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Natural convection in a differentially heated cavity plays a ...

Natural convection in a differentially heated cavity plays a
major role in the understanding of flow physics and heat
transfer aspects of various applications. Parameters such as
Rayleigh number, Prandtl number, aspect ratio, inclination
angle and surface emissivity are considered to have either
individual or grouped effect on natural convection in an
enclosed cavity. In spite of this, simultaneous study of these
parameters over a wide range is rare. Development of
correlation which helps to investigate the effect of the large
number and wide range of parameters is challenging. The
number of simulations required to generate correlations for
even a small number of parameters is extremely large. Till
date there is no streamlined procedure to optimize the number
of simulations required for correlation development.
Therefore, the present study aims to optimize the number of
simulations by using Taguchi technique and later generate
correlations by employing multiple variable regression
analysis. It is observed that for a wide range of parameters,
the proposed CFD-Taguchi-Regression approach drastically
reduces the total number of simulations for correlation
generation.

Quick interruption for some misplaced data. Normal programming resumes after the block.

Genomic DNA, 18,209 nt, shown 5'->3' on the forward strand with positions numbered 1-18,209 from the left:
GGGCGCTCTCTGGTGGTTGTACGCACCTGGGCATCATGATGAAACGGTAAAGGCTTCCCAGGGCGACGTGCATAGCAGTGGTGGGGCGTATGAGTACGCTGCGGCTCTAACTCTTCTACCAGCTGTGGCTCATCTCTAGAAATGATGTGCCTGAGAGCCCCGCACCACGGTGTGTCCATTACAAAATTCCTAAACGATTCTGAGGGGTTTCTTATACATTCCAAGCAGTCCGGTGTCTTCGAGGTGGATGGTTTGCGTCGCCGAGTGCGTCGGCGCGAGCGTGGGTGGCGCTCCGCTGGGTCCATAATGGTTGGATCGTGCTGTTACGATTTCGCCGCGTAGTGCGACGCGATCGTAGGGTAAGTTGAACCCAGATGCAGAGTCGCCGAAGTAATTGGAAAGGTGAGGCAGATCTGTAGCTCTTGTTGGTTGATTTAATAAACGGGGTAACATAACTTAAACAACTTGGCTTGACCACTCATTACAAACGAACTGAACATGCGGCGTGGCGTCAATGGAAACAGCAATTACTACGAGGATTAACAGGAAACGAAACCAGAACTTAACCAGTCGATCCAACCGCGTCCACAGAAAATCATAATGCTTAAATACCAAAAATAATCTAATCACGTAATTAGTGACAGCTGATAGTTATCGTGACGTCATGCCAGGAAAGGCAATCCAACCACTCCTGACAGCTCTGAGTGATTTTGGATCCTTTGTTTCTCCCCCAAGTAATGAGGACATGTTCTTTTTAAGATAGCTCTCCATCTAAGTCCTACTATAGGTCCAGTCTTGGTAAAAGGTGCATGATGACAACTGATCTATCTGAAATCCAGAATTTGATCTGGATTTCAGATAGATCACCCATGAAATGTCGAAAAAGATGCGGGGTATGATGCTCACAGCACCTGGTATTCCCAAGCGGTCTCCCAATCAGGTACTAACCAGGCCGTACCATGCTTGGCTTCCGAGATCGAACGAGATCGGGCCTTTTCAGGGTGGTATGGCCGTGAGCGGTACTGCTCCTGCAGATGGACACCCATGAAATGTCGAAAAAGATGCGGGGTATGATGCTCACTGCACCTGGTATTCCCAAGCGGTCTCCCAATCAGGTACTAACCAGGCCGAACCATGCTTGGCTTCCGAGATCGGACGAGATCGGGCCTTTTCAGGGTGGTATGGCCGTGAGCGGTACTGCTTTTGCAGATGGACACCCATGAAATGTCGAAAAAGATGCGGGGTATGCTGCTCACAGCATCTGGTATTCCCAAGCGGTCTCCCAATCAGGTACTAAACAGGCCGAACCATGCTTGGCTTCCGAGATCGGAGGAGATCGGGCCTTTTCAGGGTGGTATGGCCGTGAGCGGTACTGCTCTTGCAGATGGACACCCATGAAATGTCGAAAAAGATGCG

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  • 1. nd th Proceedings of the 22 National and 11 International ISHMT-ASME Heat and Mass Transfer Conference December 28-31, 2013, IIT Kharagpur, India HMTC1300663 TAGUCHI BASED METHODOLOGY TO GENERATE CORRELATION VIA NUMERICAL ANALYSIS FOR NATURAL CONVECTION IN A DIFFERENTIALLY HEATED CAVITY D. Jaya Krishna Assistant Professor Department of Mechanical Engineering BITS PILANI Hyderabad campus, Hyderabad (INDIA) djayakrishna.iitm@gmail.com ABSTRACT Natural convection in a differentially heated cavity plays a major role in the understanding of flow physics and heat transfer aspects of various applications. Parameters such as Rayleigh number, Prandtl number, aspect ratio, inclination angle and surface emissivity are considered to have either individual or grouped effect on natural convection in an enclosed cavity. In spite of this, simultaneous study of these parameters over a wide range is rare. Development of correlation which helps to investigate the effect of the large number and wide range of parameters is challenging. The number of simulations required to generate correlations for even a small number of parameters is extremely large. Till date there is no streamlined procedure to optimize the number of simulations required for correlation development. Therefore, the present study aims to optimize the number of simulations by using Taguchi technique and later generate correlations by employing multiple variable regression analysis. It is observed that for a wide range of parameters, the proposed CFD-Taguchi-Regression approach drastically reduces the total number of simulations for correlation generation. NOMENCLATURE AR Avg. ER g H L Nu OA P Pr Ra T u aspect ratio average error acceleration due to gravity, (m/s2) cavity height, (m) cavity length, (m) Nusselt number Orthogonal array pressure, (N/m2) Prandtl number Rayleigh number temperature, (K) component of velocity in x-direction Ruturaj R. Deshpande M.E Thermal Department of Mechanical Engg. BITS PILANI Hyderabad campus, Hyderabad (INDIA) ruturaj1988@gmail.com v component of velocity in y-direction X, Y coordinates axis Greek symbols Coefficient of thermal expansion, (1/K) Density, (kg/m3) Kinematic viscosity, (m2/s) Subscripts c cold cor correlation E equally spaced levels h hot R randomly spaced levels Ref reference value sim simulation Superscripts i, i-1 present and previous grid size 1 INTRODUCTION The phenomenon of Natural convection in enclosures filled with fluid is an important study. It finds wide applications in solar collectors, double walled insulations, air circulation in buildings, electronic cooling systems, geophysics and nuclear science applications [1]. The importance can be quickly realized from the fact that, the amount of research carried in the last 30-40 years related to this phenomenon is enormous. A brief review of these studies is documented by Ostrach [2]. Natural convection in enclosures where the side walls are maintained at different temperatures and remaining sides being insulated has attracted many researchers to carry out research using both experimental as well as numerical methods. The contribution of de Val Davis [3], and Hortmann et al. [4] using numerical methods for square cavity are worth mentioning. These results are being used by several researchers for benchmarking their numerical studies. Ramesh [5] has considered the effect of surface radiation in his experimental work related to natural convection and has shown that natural convection in enclosures is not limited to a